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Take 5: Diabetes

Our diabetes expert answers five questions about lifestyle and blood sugar control.

2. Is it better to eat frequently throughout the day? continued...

Keeping a food diary, along with testing blood sugar before and after meals, is a good way to see the effect of particular foods on blood sugar level. The immediate feedback can be helpful.

And pay attention to portion sizes. Food labels are useful (they provide information about carbohydrate content as well as total calories), but the portion sizes they list are often unrealistically small (how many people eat half a muffin?). Although weighing food servings can be annoying, it might help train your eyes as to what a "6-ounce serving" of something really looks like.

3. How do stress and sleep affect diabetes management?

There's emerging evidence that people who are chronically sleep-deprived tend to eat more and gain weight, so sleep can be important for diabetes management. There is definitely a biological connection between stress and managing diabetes, too. [The levels of] stress hormones like cortisol and epinephrine go up when people are stressed, and we know those hormones tend to elevate blood sugar.

It's also difficult for people to focus on managing their diabetes when they're distracted by work problems, family issues, or other kinds of stress.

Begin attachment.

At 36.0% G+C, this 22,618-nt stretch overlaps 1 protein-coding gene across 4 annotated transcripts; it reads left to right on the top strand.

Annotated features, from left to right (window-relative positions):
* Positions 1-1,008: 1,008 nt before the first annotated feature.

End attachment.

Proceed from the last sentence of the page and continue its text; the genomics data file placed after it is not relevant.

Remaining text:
Many doctors' offices and hospitals have diabetes education programs that will help people develop skills for managing diabetes. Try stress reduction techniques, and don't forget that exercise is wonderful for helping to manage diabetes and can relieve stress, too.

4. Why do I need to exercise?

There's evidence that exercise can have profound effects on blood sugar control -- even if you don't lose weight. When you exercise, insulin's ability to help bring glucose into the cells improves. Aerobic exercise, like running on a treadmill, bicycling, or jogging as well as weight or resistance training can help control blood sugar. Some studies indicate that weight training may be even more effective than aerobic exercise, which is a bit surprising.

It's interesting to note that exercise is effective at improving insulin sensitivity even in older people -- those in their 60s, 70s, and 80s who get into a regular exercise program.

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